Am I a total sap to find Condoleezza Rice’s reaction to Barack Obama’s victory moving? She looked like a little girl on Christmas. She looked 20 years younger, at least. That grim mask of determination and repression was gone.
Asked about the election results, she made unsurprising but pleasant remarks about the greatness of this country: “You just know that Americans will not be satisfied until they do form that perfect union.” Then she added: “I just want to close on a personal note: As an African-American, I’m especially proud, because this is a country that’s been through a long journey, in terms of overcoming wounds … That work is not done, but yesterday was obviously an extraordinary step forward.”
It wasn’t really what she said, but the look on her face as she said it. A genuine grin kept breaking through the mask. Her eyes were glistening. She couldn’t contain her excitement, though she was trying.
I’ve always thought it important, in trying to understand Rice, to remember she was raised in the viciously segregated Birmingham, Ala., of the 1950s and ’60s. She was friends with Denise McNair, one of the “four little girls” killed in the bombing of the 16th Street Baptist Church in September 1963 (and why don’t we remember that as a domestic terror attack?), when Rice was only 9. I’ve thought it helped explain, though not excuse, her conservatism, and her cleaving to strong white mentors through her career. When she made that infamous slip and called George W. Bush “my husband,” I winced for her; I didn’t see it as sexual, but as an unconscious yearning for the family and stability she’s never had, which she found in the Bush White House, sad as that is.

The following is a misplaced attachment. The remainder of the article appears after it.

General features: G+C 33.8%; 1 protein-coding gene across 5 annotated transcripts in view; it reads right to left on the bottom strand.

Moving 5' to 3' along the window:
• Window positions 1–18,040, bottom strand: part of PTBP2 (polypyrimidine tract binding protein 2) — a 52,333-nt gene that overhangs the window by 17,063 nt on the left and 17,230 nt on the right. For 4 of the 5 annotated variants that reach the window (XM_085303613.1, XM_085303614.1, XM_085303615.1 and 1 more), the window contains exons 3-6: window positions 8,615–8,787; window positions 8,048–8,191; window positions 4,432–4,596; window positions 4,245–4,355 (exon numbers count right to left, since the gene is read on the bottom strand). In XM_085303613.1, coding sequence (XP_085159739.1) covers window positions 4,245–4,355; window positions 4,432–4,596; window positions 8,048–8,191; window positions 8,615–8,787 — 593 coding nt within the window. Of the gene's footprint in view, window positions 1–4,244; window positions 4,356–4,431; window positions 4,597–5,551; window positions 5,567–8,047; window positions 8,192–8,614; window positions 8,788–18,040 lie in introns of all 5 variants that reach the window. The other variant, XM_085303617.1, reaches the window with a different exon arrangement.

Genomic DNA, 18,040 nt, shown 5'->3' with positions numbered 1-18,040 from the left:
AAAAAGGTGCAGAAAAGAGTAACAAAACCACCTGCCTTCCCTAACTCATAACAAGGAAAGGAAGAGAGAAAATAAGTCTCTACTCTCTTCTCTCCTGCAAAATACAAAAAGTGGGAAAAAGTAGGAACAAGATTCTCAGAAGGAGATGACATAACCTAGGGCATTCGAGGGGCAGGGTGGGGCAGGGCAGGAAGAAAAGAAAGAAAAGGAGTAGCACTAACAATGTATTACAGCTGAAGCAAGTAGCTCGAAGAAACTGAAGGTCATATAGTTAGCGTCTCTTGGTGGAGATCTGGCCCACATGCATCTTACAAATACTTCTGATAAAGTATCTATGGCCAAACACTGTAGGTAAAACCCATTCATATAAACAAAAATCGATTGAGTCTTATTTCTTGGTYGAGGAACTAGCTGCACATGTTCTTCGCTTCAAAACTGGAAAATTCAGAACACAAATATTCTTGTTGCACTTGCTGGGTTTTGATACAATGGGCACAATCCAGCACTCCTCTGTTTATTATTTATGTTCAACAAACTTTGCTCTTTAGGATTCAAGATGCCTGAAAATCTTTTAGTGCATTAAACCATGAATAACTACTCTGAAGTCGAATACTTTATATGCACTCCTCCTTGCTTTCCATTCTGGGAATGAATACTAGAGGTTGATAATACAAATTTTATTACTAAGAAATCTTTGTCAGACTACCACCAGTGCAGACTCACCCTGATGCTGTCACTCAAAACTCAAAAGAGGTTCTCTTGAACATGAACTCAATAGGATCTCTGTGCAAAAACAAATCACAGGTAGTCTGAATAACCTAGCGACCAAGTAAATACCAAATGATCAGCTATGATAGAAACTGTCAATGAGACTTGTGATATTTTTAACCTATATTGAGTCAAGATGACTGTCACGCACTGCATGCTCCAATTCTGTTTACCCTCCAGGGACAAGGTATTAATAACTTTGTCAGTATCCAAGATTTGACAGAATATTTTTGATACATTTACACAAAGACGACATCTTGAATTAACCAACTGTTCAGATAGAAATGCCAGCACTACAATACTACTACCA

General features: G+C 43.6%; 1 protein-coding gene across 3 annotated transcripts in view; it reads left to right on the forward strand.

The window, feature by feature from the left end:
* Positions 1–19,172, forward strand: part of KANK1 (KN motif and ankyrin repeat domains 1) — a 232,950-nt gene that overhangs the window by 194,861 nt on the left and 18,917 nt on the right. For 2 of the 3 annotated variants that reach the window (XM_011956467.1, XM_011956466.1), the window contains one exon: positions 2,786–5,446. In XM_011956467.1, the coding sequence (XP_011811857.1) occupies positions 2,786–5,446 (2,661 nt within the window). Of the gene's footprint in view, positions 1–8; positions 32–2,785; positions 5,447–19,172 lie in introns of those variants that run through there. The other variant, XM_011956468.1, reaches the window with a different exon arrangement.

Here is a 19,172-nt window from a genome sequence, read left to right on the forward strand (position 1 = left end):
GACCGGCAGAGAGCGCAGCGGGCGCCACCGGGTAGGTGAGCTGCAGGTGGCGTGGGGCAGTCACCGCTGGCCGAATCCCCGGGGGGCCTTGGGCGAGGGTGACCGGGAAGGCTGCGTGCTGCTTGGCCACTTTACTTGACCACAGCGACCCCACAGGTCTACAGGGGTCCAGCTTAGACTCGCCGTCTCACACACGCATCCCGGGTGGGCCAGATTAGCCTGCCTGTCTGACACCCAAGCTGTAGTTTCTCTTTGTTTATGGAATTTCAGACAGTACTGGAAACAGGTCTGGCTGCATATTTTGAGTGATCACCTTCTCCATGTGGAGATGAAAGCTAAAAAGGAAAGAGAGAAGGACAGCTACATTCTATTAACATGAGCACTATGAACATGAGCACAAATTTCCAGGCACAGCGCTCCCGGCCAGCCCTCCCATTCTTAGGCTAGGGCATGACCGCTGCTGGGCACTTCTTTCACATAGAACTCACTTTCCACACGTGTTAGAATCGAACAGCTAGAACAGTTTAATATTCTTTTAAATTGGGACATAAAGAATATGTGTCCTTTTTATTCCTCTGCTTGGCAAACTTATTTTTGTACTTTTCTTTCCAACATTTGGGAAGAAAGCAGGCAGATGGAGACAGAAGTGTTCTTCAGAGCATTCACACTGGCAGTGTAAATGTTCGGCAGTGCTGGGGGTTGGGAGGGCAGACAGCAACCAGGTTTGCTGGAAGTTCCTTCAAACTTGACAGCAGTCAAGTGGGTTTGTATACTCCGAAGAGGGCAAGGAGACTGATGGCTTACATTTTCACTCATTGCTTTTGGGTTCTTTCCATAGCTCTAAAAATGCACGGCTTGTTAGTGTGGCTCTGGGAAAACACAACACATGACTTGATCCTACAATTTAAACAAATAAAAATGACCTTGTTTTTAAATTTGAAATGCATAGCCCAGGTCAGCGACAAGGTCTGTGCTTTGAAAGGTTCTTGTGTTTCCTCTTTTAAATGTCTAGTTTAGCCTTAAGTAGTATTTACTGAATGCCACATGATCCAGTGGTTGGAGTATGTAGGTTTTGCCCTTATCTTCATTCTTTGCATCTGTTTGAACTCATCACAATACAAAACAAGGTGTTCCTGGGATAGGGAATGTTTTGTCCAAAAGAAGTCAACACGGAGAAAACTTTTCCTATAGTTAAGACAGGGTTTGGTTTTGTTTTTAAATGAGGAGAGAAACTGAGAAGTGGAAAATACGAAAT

I know, plenty of people who grew up where and when she did were radicalized by it instead, and devoted their lives to civil rights and social justice. I know, she bears enormous responsibility for the nightmare of the Iraq war. But since this is a day to appreciate the opening to change that Obama’s election creates, I think it’s a day to be happy to see Condi Rice happy, and to hope she puts her experience and intelligence to work undoing the wrongs of the Bush administration.
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